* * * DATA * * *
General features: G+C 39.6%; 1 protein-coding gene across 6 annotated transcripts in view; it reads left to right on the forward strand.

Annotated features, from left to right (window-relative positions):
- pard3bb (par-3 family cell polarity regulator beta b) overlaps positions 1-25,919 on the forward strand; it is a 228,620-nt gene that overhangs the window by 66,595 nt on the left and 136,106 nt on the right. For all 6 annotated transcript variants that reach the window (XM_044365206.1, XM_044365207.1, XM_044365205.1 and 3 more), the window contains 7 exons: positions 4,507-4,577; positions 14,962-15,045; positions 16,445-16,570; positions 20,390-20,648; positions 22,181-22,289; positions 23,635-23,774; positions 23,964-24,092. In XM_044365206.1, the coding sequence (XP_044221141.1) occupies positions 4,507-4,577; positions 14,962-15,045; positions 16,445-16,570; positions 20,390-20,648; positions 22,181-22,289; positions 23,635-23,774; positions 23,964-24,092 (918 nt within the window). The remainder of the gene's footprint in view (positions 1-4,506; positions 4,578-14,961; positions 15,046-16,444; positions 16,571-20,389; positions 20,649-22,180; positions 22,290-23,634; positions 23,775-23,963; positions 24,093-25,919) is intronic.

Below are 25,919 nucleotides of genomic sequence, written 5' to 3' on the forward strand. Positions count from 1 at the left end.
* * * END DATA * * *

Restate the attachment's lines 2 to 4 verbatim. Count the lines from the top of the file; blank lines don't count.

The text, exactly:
Annotated features, from left to right (window-relative positions):
- pard3bb (par-3 family cell polarity regulator beta b) overlaps positions 1-25,919 on the forward strand; it is a 228,620-nt gene that overhangs the window by 66,595 nt on the left and 136,106 nt on the right. For all 6 annotated transcript variants that reach the window (XM_044365206.1, XM_044365207.1, XM_044365205.1 and 3 more), the window contains 7 exons: positions 4,507-4,577; positions 14,962-15,045; positions 16,445-16,570; positions 20,390-20,648; positions 22,181-22,289; positions 23,635-23,774; positions 23,964-24,092. In XM_044365206.1, the coding sequence (XP_044221141.1) occupies positions 4,507-4,577; positions 14,962-15,045; positions 16,445-16,570; positions 20,390-20,648; positions 22,181-22,289; positions 23,635-23,774; positions 23,964-24,092 (918 nt within the window). The remainder of the gene's footprint in view (positions 1-4,506; positions 4,578-14,961; positions 15,046-16,444; positions 16,571-20,389; positions 20,649-22,180; positions 22,290-23,634; positions 23,775-23,963; positions 24,093-25,919) is intronic.

Below are 25,919 nucleotides of genomic sequence, written 5' to 3' on the forward strand. Positions count from 1 at the left end.